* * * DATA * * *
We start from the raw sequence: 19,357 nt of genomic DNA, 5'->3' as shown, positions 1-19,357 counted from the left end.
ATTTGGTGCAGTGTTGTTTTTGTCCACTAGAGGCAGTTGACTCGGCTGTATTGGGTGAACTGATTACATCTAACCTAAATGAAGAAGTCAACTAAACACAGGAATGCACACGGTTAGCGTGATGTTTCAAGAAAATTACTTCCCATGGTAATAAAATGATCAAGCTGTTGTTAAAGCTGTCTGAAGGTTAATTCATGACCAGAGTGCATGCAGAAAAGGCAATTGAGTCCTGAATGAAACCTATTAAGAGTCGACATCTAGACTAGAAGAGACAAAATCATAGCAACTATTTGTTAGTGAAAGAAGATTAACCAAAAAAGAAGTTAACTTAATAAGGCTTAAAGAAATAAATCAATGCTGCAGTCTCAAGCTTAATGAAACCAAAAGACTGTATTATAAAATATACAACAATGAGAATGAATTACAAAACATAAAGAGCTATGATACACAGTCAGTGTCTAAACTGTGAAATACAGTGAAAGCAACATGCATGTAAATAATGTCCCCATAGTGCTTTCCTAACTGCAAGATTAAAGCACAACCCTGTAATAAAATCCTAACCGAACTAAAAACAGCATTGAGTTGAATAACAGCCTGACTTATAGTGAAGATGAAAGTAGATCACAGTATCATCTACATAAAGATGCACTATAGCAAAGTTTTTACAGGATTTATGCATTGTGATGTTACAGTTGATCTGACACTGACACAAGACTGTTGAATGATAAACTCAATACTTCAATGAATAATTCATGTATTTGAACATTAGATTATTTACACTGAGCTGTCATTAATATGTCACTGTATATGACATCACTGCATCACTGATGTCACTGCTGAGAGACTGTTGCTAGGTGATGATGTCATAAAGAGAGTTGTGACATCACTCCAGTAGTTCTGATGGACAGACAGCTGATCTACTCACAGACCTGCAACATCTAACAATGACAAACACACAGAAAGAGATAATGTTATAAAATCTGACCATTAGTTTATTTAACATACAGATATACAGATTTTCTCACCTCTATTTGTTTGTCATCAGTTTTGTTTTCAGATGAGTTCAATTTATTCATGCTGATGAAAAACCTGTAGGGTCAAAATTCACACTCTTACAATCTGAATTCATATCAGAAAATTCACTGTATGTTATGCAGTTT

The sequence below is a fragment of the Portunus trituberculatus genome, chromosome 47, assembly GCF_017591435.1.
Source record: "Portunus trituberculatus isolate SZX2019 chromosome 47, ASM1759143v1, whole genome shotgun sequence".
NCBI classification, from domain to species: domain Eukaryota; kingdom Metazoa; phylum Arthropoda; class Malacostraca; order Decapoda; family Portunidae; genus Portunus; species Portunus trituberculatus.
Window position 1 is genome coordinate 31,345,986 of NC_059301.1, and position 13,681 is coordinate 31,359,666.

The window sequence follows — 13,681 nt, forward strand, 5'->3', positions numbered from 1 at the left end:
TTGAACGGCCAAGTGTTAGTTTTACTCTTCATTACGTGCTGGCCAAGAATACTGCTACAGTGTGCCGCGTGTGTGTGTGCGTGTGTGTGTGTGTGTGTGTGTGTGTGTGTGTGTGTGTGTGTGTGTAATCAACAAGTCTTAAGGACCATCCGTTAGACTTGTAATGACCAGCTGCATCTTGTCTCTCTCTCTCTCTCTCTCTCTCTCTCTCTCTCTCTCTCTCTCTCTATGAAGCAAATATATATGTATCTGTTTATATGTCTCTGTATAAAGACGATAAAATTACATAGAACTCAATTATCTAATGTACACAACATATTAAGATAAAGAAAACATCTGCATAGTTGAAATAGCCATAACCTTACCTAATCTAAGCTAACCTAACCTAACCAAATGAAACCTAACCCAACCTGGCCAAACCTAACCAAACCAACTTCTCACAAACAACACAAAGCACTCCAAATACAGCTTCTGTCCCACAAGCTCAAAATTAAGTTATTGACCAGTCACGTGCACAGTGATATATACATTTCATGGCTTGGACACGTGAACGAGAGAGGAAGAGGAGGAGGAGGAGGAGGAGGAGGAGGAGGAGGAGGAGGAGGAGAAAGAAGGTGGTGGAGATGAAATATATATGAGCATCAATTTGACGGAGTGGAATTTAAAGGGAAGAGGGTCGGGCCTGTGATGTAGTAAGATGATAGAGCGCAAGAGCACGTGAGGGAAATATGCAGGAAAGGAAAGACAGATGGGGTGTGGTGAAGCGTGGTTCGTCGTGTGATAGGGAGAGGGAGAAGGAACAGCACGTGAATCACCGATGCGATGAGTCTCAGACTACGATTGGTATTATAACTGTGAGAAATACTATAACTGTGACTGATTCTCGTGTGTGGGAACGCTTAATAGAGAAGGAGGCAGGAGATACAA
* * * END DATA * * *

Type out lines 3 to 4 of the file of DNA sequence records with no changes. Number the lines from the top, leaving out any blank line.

The sequence below is a fragment of the Portunus trituberculatus genome, chromosome 47, assembly GCF_017591435.1.
Source record: "Portunus trituberculatus isolate SZX2019 chromosome 47, ASM1759143v1, whole genome shotgun sequence".